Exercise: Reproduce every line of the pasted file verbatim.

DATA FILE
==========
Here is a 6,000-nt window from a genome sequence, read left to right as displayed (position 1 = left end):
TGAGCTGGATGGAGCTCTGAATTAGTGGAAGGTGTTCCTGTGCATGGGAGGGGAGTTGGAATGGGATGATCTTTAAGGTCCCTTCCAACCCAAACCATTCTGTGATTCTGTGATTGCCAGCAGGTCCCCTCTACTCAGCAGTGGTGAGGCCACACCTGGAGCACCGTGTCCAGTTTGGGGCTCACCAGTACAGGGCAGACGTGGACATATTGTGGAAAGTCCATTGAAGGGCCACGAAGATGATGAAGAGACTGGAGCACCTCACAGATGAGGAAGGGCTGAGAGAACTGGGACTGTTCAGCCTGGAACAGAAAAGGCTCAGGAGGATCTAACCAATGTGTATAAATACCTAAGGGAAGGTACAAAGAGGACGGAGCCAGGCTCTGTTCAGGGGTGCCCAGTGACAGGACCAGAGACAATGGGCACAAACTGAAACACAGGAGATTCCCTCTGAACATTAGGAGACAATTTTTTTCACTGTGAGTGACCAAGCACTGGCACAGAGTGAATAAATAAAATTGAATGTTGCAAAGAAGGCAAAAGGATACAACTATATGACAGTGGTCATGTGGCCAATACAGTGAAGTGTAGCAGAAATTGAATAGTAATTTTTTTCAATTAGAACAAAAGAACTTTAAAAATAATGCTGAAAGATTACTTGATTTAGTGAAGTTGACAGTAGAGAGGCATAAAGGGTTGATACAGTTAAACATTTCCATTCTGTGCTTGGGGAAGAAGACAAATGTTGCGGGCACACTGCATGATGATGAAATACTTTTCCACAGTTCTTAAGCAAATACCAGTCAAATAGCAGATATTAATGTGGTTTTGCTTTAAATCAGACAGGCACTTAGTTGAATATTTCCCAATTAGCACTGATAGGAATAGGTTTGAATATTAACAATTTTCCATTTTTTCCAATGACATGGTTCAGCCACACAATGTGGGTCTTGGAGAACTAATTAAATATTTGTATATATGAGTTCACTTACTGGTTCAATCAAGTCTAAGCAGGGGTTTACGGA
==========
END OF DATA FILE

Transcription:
Here is a 6,000-nt window from a genome sequence, read left to right as displayed (position 1 = left end):
TGAGCTGGATGGAGCTCTGAATTAGTGGAAGGTGTTCCTGTGCATGGGAGGGGAGTTGGAATGGGATGATCTTTAAGGTCCCTTCCAACCCAAACCATTCTGTGATTCTGTGATTGCCAGCAGGTCCCCTCTACTCAGCAGTGGTGAGGCCACACCTGGAGCACCGTGTCCAGTTTGGGGCTCACCAGTACAGGGCAGACGTGGACATATTGTGGAAAGTCCATTGAAGGGCCACGAAGATGATGAAGAGACTGGAGCACCTCACAGATGAGGAAGGGCTGAGAGAACTGGGACTGTTCAGCCTGGAACAGAAAAGGCTCAGGAGGATCTAACCAATGTGTATAAATACCTAAGGGAAGGTACAAAGAGGACGGAGCCAGGCTCTGTTCAGGGGTGCCCAGTGACAGGACCAGAGACAATGGGCACAAACTGAAACACAGGAGATTCCCTCTGAACATTAGGAGACAATTTTTTTCACTGTGAGTGACCAAGCACTGGCACAGAGTGAATAAATAAAATTGAATGTTGCAAAGAAGGCAAAAGGATACAACTATATGACAGTGGTCATGTGGCCAATACAGTGAAGTGTAGCAGAAATTGAATAGTAATTTTTTTCAATTAGAACAAAAGAACTTTAAAAATAATGCTGAAAGATTACTTGATTTAGTGAAGTTGACAGTAGAGAGGCATAAAGGGTTGATACAGTTAAACATTTCCATTCTGTGCTTGGGGAAGAAGACAAATGTTGCGGGCACACTGCATGATGATGAAATACTTTTCCACAGTTCTTAAGCAAATACCAGTCAAATAGCAGATATTAATGTGGTTTTGCTTTAAATCAGACAGGCACTTAGTTGAATATTTCCCAATTAGCACTGATAGGAATAGGTTTGAATATTAACAATTTTCCATTTTTTCCAATGACATGGTTCAGCCACACAATGTGGGTCTTGGAGAACTAATTAAATATTTGTATATATGAGTTCACTTACTGGTTCAATCAAGTCTAAGCAGGGGTTTACGGA